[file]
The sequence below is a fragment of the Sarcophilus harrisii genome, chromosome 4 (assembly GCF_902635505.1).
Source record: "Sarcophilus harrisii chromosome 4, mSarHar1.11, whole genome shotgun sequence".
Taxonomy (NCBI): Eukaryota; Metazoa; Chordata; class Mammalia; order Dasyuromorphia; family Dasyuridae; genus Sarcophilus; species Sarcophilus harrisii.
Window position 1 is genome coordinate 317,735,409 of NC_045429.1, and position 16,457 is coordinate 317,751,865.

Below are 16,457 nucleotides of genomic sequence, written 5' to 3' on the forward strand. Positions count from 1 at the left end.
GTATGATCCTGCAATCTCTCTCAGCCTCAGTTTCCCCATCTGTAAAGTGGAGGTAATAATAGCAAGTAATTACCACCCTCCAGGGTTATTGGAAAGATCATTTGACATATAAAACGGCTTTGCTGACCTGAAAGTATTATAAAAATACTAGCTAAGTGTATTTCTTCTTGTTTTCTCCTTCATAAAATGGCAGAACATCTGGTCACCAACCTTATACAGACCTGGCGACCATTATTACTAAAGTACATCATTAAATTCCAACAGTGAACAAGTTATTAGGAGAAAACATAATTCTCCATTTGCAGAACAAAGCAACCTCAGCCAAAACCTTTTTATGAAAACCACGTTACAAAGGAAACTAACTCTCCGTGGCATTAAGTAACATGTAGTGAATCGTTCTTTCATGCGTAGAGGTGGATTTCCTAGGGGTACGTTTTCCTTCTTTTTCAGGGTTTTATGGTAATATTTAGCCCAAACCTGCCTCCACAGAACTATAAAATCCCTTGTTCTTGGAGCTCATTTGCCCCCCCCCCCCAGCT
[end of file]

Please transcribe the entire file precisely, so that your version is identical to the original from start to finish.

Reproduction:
The sequence below is a fragment of the Sarcophilus harrisii genome, chromosome 4 (assembly GCF_902635505.1).
Source record: "Sarcophilus harrisii chromosome 4, mSarHar1.11, whole genome shotgun sequence".
Taxonomy (NCBI): Eukaryota; Metazoa; Chordata; class Mammalia; order Dasyuromorphia; family Dasyuridae; genus Sarcophilus; species Sarcophilus harrisii.
Window position 1 is genome coordinate 317,735,409 of NC_045429.1, and position 16,457 is coordinate 317,751,865.

Below are 16,457 nucleotides of genomic sequence, written 5' to 3' on the forward strand. Positions count from 1 at the left end.
GTATGATCCTGCAATCTCTCTCAGCCTCAGTTTCCCCATCTGTAAAGTGGAGGTAATAATAGCAAGTAATTACCACCCTCCAGGGTTATTGGAAAGATCATTTGACATATAAAACGGCTTTGCTGACCTGAAAGTATTATAAAAATACTAGCTAAGTGTATTTCTTCTTGTTTTCTCCTTCATAAAATGGCAGAACATCTGGTCACCAACCTTATACAGACCTGGCGACCATTATTACTAAAGTACATCATTAAATTCCAACAGTGAACAAGTTATTAGGAGAAAACATAATTCTCCATTTGCAGAACAAAGCAACCTCAGCCAAAACCTTTTTATGAAAACCACGTTACAAAGGAAACTAACTCTCCGTGGCATTAAGTAACATGTAGTGAATCGTTCTTTCATGCGTAGAGGTGGATTTCCTAGGGGTACGTTTTCCTTCTTTTTCAGGGTTTTATGGTAATATTTAGCCCAAACCTGCCTCCACAGAACTATAAAATCCCTTGTTCTTGGAGCTCATTTGCCCCCCCCCCCCAGCT